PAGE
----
What is your current, ongoing reminder that life here is temporal?
I’ll tell you one of mine. The ringleader of that gregarious pack of thankful friends is battling brain cancer. Overlooking the severity of his illness would be easier without a six-inch scar on one side of his shaved head. He also happens to be hilarious enough to play the cancer card to get his way: “Hey, Beth, can you cut me a bigger piece of that cake? You know I have cancer.”
At times we’ve talked about his illness with unembarrassed sadness, but we kept it short that recent day. Too much glad chaos was occurring around us. We sat in rocking chairs on the front porch, surrounded by our adult children and watching a flurry of their little ones play tag and chase balls.
As I looked from face to familiar face, my thoughts drew loops around the past and present. A small encyclopedia of life experience tucked in my heart told me that some of those young couples had troubles and doubts. I knew most of their stories, and few escaped the scarring licks of a blazing fire growing up. My daughters didn’t escape them, and in no small part, due to their parents. But this wasn’t a time for guilt or blame. It was a time for beholding. There before me were the young and the old, the living and the dying, the surviving and the thriving. What a slice of life, I thought, and I whispered under my breath, Such is common to man.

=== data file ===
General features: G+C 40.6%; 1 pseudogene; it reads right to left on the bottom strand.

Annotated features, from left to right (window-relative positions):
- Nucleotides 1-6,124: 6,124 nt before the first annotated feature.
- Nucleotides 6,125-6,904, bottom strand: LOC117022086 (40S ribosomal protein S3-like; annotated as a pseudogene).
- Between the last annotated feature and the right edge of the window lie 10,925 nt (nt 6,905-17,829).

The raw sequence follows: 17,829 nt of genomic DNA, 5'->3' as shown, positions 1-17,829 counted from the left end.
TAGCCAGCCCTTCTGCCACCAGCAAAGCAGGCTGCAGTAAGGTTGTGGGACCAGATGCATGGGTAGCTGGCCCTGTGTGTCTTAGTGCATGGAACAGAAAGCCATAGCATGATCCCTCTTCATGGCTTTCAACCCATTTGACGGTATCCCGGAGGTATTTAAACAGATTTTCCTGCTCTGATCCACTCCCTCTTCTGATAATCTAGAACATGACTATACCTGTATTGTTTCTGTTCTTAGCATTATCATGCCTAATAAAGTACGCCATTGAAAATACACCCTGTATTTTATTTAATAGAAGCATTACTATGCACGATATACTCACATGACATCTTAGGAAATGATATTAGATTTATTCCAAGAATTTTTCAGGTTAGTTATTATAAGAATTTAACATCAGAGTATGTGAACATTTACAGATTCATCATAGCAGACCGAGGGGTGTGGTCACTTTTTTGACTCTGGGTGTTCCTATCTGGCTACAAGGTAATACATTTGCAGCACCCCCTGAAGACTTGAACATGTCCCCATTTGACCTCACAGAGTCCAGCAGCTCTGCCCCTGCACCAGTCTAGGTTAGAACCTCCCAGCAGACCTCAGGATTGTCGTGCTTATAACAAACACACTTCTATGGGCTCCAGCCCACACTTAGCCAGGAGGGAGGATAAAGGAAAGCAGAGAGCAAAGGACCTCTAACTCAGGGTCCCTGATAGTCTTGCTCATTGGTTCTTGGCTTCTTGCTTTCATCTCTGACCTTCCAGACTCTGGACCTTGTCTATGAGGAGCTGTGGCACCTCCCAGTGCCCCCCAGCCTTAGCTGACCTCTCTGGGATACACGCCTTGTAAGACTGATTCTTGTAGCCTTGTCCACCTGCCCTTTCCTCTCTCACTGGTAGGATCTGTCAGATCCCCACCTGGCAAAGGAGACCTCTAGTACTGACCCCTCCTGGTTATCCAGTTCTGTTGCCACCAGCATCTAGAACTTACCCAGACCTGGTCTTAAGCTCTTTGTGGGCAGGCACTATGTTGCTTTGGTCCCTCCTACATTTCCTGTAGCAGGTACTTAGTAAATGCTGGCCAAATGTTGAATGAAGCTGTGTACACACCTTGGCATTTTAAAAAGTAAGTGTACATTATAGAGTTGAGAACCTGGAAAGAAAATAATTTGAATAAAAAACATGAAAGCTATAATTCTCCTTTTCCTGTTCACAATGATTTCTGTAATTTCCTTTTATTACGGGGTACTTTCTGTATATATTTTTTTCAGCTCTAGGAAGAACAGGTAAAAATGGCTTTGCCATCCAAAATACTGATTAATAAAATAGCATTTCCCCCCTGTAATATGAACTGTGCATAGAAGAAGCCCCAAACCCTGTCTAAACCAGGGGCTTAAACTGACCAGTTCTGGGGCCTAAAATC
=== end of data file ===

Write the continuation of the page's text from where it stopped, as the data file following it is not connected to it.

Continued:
But I was wrong. It hit me later that such is common to redeemed man. Had we been a large group of unbelievers still bound by legitimate friendship, yes, we would have comprised a fair composite of human life, but our condition in its midst would have been worlds apart.
Faith is a game changer. Know that to your bones.
That night alone in my house, a spring of tears erupted and rushed over me like a levee had broken. A sense of sadness over my friend’s illness collided with inexpressible elation and gratitude. Grief and grace rose up within me like two giant wrestlers stopping long enough to shake hands. Pain and beauty tangled in a big knot called hope.
I’m not talking about the theoretical kind of hope. I’m talking about the kind that gets you to your next anniversary when it would be easier to give up now. The kind that gets you through your long season of loneliness so you don’t jump into a disastrous marriage on lame legs. The kind that counts on a future whether or not the treatment takes. The kind that gets you through a move when you really want to stay. The kind that grants you something gained after a terrible loss. The kind that … well, you fill in the blank.
We are not just like everybody else breathing the world’s toxic air. Our flight has been hijacked by hope.